Busted Halo
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Frances Silverglate :
5 article(s)

Frances Silverglate, a grandmother of four, is an attorney in New York City and previous contributor to Busted Halo.
January 27th, 2010
Reflections on a good deed gone awry

No good deed goes unpunished.
How many of us have used that phrase at one time or another? Sometimes it means that we secretly wanted more gratitude than we got in return for our trouble. Sometimes it’s a preemptive excuse for not going to the trouble in the first place. In general, it is a lousy phrase, and I hate it when I hear myself using it.
Nevertheless, I have learned that there are genuine risks to trying to help others, and it is best to stop and anticipate those risks before leaping into situations we may not fully understand. Otherwise, the results can be the very opposite of what we intended to achieve.
I think of Jack Henry Abbott, the self-educated career criminal whose book on life behind bars, In the …

September 23rd, 2009
A Jewish grandmother thinks about identity and intermarriage

I’m not a fan of circumcision, though the bris milah is required for male Jewish children and is considered an essential component of Jewish identity. I do know some modern Jews now have the ceremony of the bris… without the actual circumcision. When my sons were born in 1962 and 1963, I didn’t want to have them circumcised, which was an unusual position in those days. My husband felt strongly about the boys being circumcised, however. I allowed him the final decision and actually I’m glad I did: as I’ve grown older, I’ve become more aware of the value of our family’s connection to its Jewish heritage.
When my oldest son and his wife had a son, there was no consideration of the baby

October 6th, 2008
A Parent, A Child, A Knife—and a Command from God. What Would You Do?

A few years ago during Yom Kippur, the holiest holiday on the Jewish calendar, I was in a little wooden synagogue on the Lower East Side of New York City. The rabbi, a venerable man whose voice carried throughout the temple, was extremely charismatic. For the first time in my temple-going life, I found myself listening intently to the sermon.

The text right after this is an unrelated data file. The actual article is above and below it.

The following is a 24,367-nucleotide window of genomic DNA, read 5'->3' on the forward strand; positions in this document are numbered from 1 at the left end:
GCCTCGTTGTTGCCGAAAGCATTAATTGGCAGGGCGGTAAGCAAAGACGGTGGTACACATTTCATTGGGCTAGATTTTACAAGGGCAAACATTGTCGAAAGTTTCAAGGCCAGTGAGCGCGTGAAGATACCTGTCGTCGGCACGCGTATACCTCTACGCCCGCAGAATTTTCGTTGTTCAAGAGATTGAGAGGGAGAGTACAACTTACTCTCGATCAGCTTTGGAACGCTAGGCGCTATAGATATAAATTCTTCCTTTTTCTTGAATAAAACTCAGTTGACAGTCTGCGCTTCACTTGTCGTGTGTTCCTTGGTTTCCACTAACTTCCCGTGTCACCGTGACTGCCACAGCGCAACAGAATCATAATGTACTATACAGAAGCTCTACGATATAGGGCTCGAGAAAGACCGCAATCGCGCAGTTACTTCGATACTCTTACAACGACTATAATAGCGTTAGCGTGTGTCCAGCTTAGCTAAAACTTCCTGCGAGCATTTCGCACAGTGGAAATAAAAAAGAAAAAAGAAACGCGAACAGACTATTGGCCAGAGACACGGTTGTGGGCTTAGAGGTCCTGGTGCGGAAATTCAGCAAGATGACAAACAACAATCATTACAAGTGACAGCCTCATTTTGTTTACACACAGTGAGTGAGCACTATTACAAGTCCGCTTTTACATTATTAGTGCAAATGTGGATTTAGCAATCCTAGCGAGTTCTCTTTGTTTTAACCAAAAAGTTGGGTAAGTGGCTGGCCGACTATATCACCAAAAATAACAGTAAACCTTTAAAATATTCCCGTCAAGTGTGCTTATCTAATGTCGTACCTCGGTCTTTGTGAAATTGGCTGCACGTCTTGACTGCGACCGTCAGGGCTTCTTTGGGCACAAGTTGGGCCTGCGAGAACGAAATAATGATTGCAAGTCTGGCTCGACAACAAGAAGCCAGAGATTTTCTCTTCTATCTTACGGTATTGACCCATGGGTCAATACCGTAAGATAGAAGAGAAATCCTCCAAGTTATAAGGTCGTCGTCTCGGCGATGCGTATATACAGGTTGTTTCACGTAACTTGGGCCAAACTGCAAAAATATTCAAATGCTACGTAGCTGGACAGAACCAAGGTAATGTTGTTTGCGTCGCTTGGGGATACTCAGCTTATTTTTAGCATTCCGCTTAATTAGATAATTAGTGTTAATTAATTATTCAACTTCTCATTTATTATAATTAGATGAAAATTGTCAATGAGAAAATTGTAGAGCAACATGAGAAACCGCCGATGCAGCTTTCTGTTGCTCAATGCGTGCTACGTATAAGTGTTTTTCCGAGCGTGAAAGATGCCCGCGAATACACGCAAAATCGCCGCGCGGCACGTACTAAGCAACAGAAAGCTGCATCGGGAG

March 3rd, 2008
A Jewish Mother Considers Family, Tradition and the Pain of Belonging

Eight days after birth, a Jewish male infant is circumcised in a ceremony called the bris milah (bris means “covenant” in Hebrew). It’s a party: relatives and friends gather to watch; the baby gets a drop of wine to dull the pain and then sits on his grandfather’s lap; his grandfather holds him steady. The mohel…—a specialist trained in both the Jewish ritual and medical procedure of circumcision—says the prayers and then quickly cuts off the baby’s foreskin. The whole thing is done in less than a minute, and then the guests talk and eat while the infant, after a storm of crying, usually falls asleep, exhausted by the commotion.

Bris Milah is the oldest ritual in Judaism,

January 17th, 2007
Revisiting the faith of my father

It was a cold day in October, and I was walking down a street on New York’s Lower East Side, toward a small wooden building with a flight of steps at the front. Built in 1820 as a synagogue, it had only recently been reconsecrated and put back into use as a place of worship. At the doorway stood members of the congregation, welcoming the small stream of worshipers climbing the stairs. “Come in, welcome, join us,” they said, and I could feel my heart beating faster. I was excited but frightened. It was Yom Kippur, the Day of Atonement—the holiest day of the Jewish calendar—and I was about to step into a synagogue for the first time in more than fifty years.
I am 72 years old, and though I was born…

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